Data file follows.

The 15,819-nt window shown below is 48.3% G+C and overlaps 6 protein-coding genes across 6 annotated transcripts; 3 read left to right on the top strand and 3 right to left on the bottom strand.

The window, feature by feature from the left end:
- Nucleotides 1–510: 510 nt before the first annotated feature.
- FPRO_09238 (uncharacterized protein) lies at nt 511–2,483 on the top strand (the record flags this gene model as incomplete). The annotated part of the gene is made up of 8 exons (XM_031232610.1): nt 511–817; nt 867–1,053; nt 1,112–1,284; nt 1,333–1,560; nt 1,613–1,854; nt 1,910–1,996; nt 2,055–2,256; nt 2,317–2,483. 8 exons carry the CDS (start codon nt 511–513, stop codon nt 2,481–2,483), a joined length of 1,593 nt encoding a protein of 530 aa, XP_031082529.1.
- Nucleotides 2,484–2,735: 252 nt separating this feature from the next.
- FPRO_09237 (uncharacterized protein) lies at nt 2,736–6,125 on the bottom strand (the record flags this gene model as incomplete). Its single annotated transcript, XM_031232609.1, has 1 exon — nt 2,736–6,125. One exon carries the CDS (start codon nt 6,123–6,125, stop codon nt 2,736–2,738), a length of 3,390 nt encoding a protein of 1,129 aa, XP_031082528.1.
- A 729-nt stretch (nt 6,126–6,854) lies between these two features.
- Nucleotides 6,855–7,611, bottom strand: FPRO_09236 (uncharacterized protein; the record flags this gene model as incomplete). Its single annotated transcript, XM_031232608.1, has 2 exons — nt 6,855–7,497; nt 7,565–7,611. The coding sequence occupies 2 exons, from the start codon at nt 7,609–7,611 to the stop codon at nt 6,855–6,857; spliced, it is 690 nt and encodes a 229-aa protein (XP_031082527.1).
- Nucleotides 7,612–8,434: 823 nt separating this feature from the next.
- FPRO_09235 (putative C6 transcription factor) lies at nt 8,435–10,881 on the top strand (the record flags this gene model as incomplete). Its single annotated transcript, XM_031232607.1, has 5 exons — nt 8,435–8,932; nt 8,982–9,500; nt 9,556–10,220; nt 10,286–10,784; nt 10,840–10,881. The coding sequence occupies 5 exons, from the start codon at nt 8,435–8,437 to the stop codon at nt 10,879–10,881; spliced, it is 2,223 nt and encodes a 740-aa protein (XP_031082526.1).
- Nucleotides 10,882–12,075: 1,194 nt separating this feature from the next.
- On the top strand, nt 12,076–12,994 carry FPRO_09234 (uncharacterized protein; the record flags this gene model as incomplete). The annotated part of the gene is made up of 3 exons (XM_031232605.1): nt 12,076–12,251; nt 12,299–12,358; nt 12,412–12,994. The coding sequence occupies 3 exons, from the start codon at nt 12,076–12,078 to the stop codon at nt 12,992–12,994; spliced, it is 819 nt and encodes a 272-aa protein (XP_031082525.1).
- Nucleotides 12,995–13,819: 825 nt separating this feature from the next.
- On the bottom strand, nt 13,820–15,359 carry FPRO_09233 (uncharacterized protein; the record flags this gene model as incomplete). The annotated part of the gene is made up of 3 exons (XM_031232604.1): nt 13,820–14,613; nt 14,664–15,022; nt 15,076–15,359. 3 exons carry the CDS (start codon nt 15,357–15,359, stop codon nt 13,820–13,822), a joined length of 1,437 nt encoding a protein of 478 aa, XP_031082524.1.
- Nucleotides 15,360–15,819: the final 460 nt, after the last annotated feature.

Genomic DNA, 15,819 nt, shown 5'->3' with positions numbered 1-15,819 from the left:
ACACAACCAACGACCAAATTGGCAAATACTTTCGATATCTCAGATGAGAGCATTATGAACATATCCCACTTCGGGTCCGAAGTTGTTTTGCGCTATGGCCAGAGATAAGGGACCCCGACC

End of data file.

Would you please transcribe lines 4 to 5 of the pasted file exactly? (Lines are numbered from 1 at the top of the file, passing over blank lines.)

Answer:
- FPRO_09238 (uncharacterized protein) lies at nt 511–2,483 on the top strand (the record flags this gene model as incomplete). The annotated part of the gene is made up of 8 exons (XM_031232610.1): nt 511–817; nt 867–1,053; nt 1,112–1,284; nt 1,333–1,560; nt 1,613–1,854; nt 1,910–1,996; nt 2,055–2,256; nt 2,317–2,483. 8 exons carry the CDS (start codon nt 511–513, stop codon nt 2,481–2,483), a joined length of 1,593 nt encoding a protein of 530 aa, XP_031082529.1.
- Nucleotides 2,484–2,735: 252 nt separating this feature from the next.